Exploring the Great Unknown: New Tools to Assess Complex Environmental Mixtures

Oral Presentation

Prepared by S. Snyder
University of Arizona - Chemical & Environmental Engineering, 1133 E. James E. Rogers Way, Room 108, Tucson, AZ, 85721, United States

Contact Information: snyders2@email.arizona.edu; 520-621-2573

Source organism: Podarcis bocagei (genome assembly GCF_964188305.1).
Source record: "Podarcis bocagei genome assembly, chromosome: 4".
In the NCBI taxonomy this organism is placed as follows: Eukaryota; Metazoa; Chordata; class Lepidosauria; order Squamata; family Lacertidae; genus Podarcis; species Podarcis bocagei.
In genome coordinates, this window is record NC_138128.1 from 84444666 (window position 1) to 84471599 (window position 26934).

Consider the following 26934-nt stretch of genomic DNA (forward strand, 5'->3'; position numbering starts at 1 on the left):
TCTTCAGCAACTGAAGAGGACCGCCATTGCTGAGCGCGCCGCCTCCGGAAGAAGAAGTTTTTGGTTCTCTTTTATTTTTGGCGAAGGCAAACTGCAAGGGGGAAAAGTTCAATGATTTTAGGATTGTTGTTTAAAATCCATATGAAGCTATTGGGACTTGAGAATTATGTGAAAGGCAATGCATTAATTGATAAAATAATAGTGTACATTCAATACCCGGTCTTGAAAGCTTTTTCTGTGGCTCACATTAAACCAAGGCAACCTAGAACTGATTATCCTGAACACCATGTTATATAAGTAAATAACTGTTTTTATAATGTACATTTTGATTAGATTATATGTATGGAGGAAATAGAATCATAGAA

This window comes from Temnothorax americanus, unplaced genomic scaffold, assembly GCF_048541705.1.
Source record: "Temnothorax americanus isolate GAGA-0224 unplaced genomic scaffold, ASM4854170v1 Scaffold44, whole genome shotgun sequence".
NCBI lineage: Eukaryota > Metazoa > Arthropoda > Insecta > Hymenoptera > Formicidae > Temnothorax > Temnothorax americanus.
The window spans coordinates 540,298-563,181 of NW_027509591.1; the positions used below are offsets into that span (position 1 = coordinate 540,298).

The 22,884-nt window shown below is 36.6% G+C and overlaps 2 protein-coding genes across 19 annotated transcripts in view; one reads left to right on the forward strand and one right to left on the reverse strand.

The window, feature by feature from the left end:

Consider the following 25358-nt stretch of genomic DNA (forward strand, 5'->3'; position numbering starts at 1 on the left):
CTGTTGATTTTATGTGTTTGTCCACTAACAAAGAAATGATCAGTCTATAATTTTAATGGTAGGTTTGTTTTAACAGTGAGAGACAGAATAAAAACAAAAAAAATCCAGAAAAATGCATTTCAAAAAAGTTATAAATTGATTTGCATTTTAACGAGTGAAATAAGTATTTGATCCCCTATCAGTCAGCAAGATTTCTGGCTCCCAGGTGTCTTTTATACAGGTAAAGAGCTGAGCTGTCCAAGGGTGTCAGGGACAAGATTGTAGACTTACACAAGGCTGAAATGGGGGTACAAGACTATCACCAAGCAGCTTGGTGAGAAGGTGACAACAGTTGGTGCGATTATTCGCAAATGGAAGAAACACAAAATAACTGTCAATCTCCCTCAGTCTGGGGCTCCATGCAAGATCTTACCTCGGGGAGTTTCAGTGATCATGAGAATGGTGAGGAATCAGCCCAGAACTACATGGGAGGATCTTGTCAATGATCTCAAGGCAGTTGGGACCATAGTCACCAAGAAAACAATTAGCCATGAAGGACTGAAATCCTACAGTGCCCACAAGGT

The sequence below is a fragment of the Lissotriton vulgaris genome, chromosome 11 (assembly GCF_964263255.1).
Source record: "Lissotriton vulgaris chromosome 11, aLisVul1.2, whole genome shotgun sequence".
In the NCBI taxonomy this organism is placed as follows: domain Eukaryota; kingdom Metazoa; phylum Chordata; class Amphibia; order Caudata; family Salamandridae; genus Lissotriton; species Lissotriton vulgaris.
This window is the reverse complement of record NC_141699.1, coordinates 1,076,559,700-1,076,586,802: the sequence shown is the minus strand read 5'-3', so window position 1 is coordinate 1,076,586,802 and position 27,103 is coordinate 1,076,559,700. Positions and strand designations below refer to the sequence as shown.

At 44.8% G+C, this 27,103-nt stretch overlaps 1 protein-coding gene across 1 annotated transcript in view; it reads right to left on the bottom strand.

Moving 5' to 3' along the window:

Around the globe, human population continues to grow and urbanize. Population density in major urban zones is often growing at rates that demand water supplies which natural recharge cannot fulfil. For both coastal and inland communities, reuse of municipal wastewater is a viable option for extending water supplies. However, water quality constituents, in general, are different in alternative water supplies and can lead to unique formation and speciation of byproducts during oxidative water treatment. There are more than 65 million chemicals available commercially with an innumerable amount of transformation products. While modern analytical techniques can selectively and sensitively identify specific trace levels of contaminants in water, the procedures utilized are historically time-consuming, labour-intensive, and technically-sophisticated. However, new techniques are rapidly evolving to measure trace levels of chemicals with automated and/or minimum sample preparation. For instance, automated solid-phase extraction coupled to liquid chromatography with tandem mass spectrometry and solid-phase microextraction (SPME) coupled to gas chromatography with mass spectrometric detection offers rapid screening of a broad diversity of chemical structure. In addition to monitoring indicator compounds that provide specific information regarding watershed contamination and treatment process efficacy, high-resolution quadrupole mass spectrometry (QTOF) coupled to both GC and LC interfaces can provide both targeted analytic information while simultaneously acquiring full mass spectra that allows a more comprehensive view of the complex chemical mixtures and results transformation products in water. Another technique that has been recently utilized for characterizing environmental samples is inductively-coupled plasma mass spectrometry (ICP/MS), which can be interfaced with GC and LC to provide atomic composition information. As an example, GC-ICP/MS has been demonstrated to effectively screen for potentially toxic iodinated and brominated disinfection byproducts resulting from chlorination of water. Coupled with high-throughput bioassays, these techniques provide a new view as to the complex mixtures occurring in the environment and their potential impacts to health. This presentation will show how these methods have been developed and utilized to characterize water that is recycled for drinking through advanced water treatment processes.